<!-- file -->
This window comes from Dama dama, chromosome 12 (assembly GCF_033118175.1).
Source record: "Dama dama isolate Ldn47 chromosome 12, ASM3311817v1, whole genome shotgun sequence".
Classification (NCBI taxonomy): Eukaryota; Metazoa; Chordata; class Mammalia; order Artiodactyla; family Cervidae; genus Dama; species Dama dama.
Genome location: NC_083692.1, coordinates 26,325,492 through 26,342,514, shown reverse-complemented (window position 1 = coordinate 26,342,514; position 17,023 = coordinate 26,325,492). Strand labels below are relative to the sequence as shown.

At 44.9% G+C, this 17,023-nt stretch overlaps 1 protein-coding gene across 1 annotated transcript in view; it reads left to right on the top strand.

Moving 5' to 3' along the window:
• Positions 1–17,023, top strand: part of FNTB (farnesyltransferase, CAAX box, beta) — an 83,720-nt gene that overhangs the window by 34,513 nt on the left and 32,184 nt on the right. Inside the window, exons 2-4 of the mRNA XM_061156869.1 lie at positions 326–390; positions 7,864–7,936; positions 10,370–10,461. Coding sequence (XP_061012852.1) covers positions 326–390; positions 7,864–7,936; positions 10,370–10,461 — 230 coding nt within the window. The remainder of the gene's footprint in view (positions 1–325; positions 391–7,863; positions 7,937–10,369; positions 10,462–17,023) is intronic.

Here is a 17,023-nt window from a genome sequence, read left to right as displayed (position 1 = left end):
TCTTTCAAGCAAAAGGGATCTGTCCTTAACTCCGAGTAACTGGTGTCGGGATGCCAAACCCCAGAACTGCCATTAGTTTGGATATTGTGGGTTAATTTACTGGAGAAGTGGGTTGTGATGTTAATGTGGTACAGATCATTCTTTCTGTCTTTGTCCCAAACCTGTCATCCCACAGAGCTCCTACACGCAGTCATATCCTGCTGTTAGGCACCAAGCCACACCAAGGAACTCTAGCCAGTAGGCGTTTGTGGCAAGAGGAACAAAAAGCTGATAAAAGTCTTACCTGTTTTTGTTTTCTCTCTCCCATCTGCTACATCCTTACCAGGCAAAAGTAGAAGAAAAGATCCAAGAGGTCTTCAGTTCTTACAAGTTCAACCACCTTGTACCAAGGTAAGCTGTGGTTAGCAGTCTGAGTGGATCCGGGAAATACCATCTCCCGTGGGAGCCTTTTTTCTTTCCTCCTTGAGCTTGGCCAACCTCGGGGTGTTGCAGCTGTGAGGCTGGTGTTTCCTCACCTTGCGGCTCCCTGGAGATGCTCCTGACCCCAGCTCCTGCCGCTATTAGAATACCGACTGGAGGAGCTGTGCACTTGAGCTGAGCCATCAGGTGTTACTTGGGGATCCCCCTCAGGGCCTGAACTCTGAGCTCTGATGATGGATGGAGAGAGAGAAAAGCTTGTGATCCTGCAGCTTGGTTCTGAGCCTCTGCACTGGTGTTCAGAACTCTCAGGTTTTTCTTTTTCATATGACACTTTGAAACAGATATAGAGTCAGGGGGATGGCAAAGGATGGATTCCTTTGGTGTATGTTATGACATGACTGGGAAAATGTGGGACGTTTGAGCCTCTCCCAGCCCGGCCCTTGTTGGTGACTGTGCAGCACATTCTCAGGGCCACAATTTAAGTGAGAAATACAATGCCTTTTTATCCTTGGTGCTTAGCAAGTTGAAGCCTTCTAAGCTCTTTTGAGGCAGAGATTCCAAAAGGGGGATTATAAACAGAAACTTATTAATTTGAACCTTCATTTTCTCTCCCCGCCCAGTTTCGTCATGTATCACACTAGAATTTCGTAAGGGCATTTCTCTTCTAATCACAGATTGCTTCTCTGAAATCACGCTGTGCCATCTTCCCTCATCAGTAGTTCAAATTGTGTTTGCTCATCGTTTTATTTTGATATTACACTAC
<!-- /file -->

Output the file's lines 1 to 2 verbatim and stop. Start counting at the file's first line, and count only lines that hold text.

This window comes from Dama dama, chromosome 12 (assembly GCF_033118175.1).
Source record: "Dama dama isolate Ldn47 chromosome 12, ASM3311817v1, whole genome shotgun sequence".